The Treaty of Paris (1783), concluded between the United States and Great Britain at the end of the American Revolutionary War, stated that the boundary between U.S. territory and the British possessions to the north would run "...through the Lake of the Woods to the most northwestern most point thereof, and from thence on a due west course to the river Mississippi..." The parties did not suspect that the source of the Mississippi, Lake Itasca, was south of that point. Consequently the Northwest Angle is the result of 18th-century ignorance of geography. In the Anglo-American Convention of 1818, the error was corrected by having the boundary run due south from the northwest point of the lake to the 49th parallel and then westward along it. When this north-south line was surveyed, it was found to intersect other bays of the lake and therefore cut off a portion of U.S. territory, now known as the Northwest Angle.
The Angle is one of only four non-island locations in the 48 contiguous states not directly connected to them by land within the country, the others being nearby Elm Point, Minnesota (which is uninhabited); Alburgh, Vermont (which is bridged to New York state and Vermont by US Route 2); Point Roberts, Washington (which is two hours by motorboat from Bellingham, despite being an outer Vancouver BC suburb in all but nationality). It's also the northernmost US point outside Alaska (and the Alaskan Panhandle has its own quirky places like Hyder, Skagway and Haines where ― while they're not truly exclaves of Alaska ― the only road for intrastate travel leads abroad).
The only overland access to these points is through Canada. That's a problem, given the restrictions on non-essential international travel imposed as a result of the COVID-19 pandemic of 2020-21. Fetch the float planes, fetch the boats!
Intrastate float or ski plane service is available directly to Angle Inlet from International Falls.
- Lake Country Air, 5000 Minnesota Ave, Duluth, ☏ , email@example.com. Seasonal round-trip service to the lodge of your choice on Lake of the Woods, from Baudette or Warroad. One hour (each way). $250/person, max 6 persons, max 50 lbs/person of baggage.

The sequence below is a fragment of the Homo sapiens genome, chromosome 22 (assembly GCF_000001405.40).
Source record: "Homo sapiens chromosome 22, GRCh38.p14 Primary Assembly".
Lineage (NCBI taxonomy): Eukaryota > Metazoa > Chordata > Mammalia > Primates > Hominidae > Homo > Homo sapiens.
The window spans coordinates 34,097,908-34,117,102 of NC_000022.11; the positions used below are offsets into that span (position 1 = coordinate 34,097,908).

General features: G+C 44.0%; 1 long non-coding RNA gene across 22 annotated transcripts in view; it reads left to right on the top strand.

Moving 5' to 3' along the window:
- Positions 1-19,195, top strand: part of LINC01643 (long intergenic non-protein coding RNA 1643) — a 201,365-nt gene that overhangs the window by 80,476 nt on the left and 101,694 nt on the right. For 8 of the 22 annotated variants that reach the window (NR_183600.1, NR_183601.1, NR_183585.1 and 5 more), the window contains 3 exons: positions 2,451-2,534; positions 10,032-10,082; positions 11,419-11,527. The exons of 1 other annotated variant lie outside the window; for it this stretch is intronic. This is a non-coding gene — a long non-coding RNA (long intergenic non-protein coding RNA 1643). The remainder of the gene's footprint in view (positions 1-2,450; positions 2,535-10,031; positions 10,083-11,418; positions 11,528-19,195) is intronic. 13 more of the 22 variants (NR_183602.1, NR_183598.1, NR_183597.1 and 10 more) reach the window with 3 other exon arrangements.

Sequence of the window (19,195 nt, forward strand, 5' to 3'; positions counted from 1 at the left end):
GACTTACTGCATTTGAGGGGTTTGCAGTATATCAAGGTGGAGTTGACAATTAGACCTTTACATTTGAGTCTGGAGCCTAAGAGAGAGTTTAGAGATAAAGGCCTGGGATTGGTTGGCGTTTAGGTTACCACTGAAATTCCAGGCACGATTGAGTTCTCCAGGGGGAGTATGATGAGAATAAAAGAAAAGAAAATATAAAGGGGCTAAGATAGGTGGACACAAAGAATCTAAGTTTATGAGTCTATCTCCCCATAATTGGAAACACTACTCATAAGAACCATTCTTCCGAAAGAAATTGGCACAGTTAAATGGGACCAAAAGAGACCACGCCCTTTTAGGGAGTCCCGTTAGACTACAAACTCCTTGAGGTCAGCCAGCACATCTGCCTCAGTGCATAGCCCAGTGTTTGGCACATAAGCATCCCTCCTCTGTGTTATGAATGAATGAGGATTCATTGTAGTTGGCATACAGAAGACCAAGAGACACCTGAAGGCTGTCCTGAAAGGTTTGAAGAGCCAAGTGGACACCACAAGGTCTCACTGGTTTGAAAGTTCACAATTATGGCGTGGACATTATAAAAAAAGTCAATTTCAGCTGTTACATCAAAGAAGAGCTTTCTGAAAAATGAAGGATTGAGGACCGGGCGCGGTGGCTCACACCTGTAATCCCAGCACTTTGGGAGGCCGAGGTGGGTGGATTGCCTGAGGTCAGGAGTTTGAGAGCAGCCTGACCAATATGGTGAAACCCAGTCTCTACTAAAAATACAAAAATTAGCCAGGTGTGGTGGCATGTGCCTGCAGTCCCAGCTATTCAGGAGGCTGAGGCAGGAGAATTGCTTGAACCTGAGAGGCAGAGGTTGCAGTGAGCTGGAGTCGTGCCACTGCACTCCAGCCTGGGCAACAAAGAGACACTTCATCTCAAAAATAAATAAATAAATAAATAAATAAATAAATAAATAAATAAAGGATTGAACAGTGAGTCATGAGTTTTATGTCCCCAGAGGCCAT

Angle Inlet is most easily accessed through Canada by road. From the Trans Canada Highway (MB-1) take MB-308 South to MB-525 East. Stop for an interesting unstaffed 1 Border Crossing at Jim's Corner by phone or webcam. Very unique, bring a camera. MB-525 East becomes Winter Road which takes you directly in to Angle Inlet.
During the COVID-19 pandemic: Residents of the Northwest Angle are mostly being allowed to use the Manitoba road to reach Warroad, Minnesota but the same exemption does not extend to visitors. The US continues to refuse non-essential travel by non-citizens except by air; Canada applies multiple restrictions to Americans including full vaccination, a PCR test within 72 hours before departure and advance registration using the ArriveCAN website or app. The same restrictions will apply when leaving the Angle; you or your vehicle will be stranded if you can't get back into Manitoba. The Canadian loophole is only available to US citizens or permanent residents coming from the US. Ability to return to the Lower 48 is dependent on being able to get another PCR test while on the Angle. Minnesota did send a couple of testing machines up on 10 Aug 2021, but you may want to verify with your hosts that testing will be available.